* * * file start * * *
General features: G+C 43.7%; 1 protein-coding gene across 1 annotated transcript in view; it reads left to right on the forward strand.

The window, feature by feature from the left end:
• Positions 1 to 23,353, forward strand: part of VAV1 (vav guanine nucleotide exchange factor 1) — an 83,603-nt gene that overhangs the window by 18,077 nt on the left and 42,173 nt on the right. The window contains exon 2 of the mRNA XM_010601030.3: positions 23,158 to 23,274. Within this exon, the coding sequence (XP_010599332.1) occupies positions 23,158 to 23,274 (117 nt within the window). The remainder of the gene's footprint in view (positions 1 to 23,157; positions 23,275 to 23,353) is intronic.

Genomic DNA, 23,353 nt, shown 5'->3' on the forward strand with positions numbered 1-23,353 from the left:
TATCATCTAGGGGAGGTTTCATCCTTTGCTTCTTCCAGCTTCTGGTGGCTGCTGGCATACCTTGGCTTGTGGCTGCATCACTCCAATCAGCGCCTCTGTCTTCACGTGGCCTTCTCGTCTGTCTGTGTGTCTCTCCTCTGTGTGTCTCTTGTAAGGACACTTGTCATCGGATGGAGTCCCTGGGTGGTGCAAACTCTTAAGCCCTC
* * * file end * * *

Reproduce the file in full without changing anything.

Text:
General features: G+C 43.7%; 1 protein-coding gene across 1 annotated transcript in view; it reads left to right on the forward strand.

The window, feature by feature from the left end:
• Positions 1 to 23,353, forward strand: part of VAV1 (vav guanine nucleotide exchange factor 1) — an 83,603-nt gene that overhangs the window by 18,077 nt on the left and 42,173 nt on the right. The window contains exon 2 of the mRNA XM_010601030.3: positions 23,158 to 23,274. Within this exon, the coding sequence (XP_010599332.1) occupies positions 23,158 to 23,274 (117 nt within the window). The remainder of the gene's footprint in view (positions 1 to 23,157; positions 23,275 to 23,353) is intronic.

Genomic DNA, 23,353 nt, shown 5'->3' on the forward strand with positions numbered 1-23,353 from the left:
TATCATCTAGGGGAGGTTTCATCCTTTGCTTCTTCCAGCTTCTGGTGGCTGCTGGCATACCTTGGCTTGTGGCTGCATCACTCCAATCAGCGCCTCTGTCTTCACGTGGCCTTCTCGTCTGTCTGTGTGTCTCTCCTCTGTGTGTCTCTTGTAAGGACACTTGTCATCGGATGGAGTCCCTGGGTGGTGCAAACTCTTAAGCCCTC